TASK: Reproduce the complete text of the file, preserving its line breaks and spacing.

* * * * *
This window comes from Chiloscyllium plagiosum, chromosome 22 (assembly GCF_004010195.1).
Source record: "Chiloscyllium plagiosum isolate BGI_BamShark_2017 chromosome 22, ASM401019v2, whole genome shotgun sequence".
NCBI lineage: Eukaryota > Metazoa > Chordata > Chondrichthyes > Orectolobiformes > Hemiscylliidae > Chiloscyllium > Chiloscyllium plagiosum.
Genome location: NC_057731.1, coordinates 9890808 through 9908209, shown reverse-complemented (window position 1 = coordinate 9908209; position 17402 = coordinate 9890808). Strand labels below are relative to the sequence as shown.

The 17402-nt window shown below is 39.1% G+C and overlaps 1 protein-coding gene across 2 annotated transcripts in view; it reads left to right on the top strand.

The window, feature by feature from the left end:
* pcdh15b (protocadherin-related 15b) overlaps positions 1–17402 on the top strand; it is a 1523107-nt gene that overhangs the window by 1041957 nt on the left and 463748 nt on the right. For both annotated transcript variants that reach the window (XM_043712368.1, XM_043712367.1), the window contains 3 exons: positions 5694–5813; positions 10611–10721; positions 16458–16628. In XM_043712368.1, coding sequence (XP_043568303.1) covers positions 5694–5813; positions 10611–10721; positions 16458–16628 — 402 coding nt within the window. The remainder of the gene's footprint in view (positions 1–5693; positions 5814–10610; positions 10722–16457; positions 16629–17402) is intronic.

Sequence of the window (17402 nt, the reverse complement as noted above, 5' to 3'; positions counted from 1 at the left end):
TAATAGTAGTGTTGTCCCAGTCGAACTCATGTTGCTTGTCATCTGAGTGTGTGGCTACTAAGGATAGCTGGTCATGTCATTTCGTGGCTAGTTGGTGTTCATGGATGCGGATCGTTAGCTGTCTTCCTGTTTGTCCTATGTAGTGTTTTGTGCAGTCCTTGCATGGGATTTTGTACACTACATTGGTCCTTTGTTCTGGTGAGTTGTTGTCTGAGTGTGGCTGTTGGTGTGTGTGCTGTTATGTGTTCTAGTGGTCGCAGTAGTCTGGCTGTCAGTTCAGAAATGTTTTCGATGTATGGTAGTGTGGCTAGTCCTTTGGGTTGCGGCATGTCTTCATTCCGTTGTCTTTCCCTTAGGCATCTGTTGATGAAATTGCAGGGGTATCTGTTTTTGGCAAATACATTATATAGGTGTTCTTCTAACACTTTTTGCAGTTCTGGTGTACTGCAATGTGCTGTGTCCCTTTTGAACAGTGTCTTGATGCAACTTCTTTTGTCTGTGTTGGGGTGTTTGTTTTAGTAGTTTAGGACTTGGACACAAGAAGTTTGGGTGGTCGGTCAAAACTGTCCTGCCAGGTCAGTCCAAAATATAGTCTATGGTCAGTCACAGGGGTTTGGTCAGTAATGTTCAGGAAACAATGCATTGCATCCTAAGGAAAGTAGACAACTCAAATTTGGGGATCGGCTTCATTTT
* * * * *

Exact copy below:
This window comes from Chiloscyllium plagiosum, chromosome 22 (assembly GCF_004010195.1).
Source record: "Chiloscyllium plagiosum isolate BGI_BamShark_2017 chromosome 22, ASM401019v2, whole genome shotgun sequence".
NCBI lineage: Eukaryota > Metazoa > Chordata > Chondrichthyes > Orectolobiformes > Hemiscylliidae > Chiloscyllium > Chiloscyllium plagiosum.
Genome location: NC_057731.1, coordinates 9890808 through 9908209, shown reverse-complemented (window position 1 = coordinate 9908209; position 17402 = coordinate 9890808). Strand labels below are relative to the sequence as shown.

The 17402-nt window shown below is 39.1% G+C and overlaps 1 protein-coding gene across 2 annotated transcripts in view; it reads left to right on the top strand.

The window, feature by feature from the left end:
* pcdh15b (protocadherin-related 15b) overlaps positions 1–17402 on the top strand; it is a 1523107-nt gene that overhangs the window by 1041957 nt on the left and 463748 nt on the right. For both annotated transcript variants that reach the window (XM_043712368.1, XM_043712367.1), the window contains 3 exons: positions 5694–5813; positions 10611–10721; positions 16458–16628. In XM_043712368.1, coding sequence (XP_043568303.1) covers positions 5694–5813; positions 10611–10721; positions 16458–16628 — 402 coding nt within the window. The remainder of the gene's footprint in view (positions 1–5693; positions 5814–10610; positions 10722–16457; positions 16629–17402) is intronic.

Sequence of the window (17402 nt, the reverse complement as noted above, 5' to 3'; positions counted from 1 at the left end):
TAATAGTAGTGTTGTCCCAGTCGAACTCATGTTGCTTGTCATCTGAGTGTGTGGCTACTAAGGATAGCTGGTCATGTCATTTCGTGGCTAGTTGGTGTTCATGGATGCGGATCGTTAGCTGTCTTCCTGTTTGTCCTATGTAGTGTTTTGTGCAGTCCTTGCATGGGATTTTGTACACTACATTGGTCCTTTGTTCTGGTGAGTTGTTGTCTGAGTGTGGCTGTTGGTGTGTGTGCTGTTATGTGTTCTAGTGGTCGCAGTAGTCTGGCTGTCAGTTCAGAAATGTTTTCGATGTATGGTAGTGTGGCTAGTCCTTTGGGTTGCGGCATGTCTTCATTCCGTTGTCTTTCCCTTAGGCATCTGTTGATGAAATTGCAGGGGTATCTGTTTTTGGCAAATACATTATATAGGTGTTCTTCTAACACTTTTTGCAGTTCTGGTGTACTGCAATGTGCTGTGTCCCTTTTGAACAGTGTCTTGATGCAACTTCTTTTGTCTGTGTTGGGGTGTTTGTTTTAGTAGTTTAGGACTTGGACACAAGAAGTTTGGGTGGTCGGTCAAAACTGTCCTGCCAGGTCAGTCCAAAATATAGTCTATGGTCAGTCACAGGGGTTTGGTCAGTAATGTTCAGGAAACAATGCATTGCATCCTAAGGAAAGTAGACAACTCAAATTTGGGGATCGGCTTCATTTT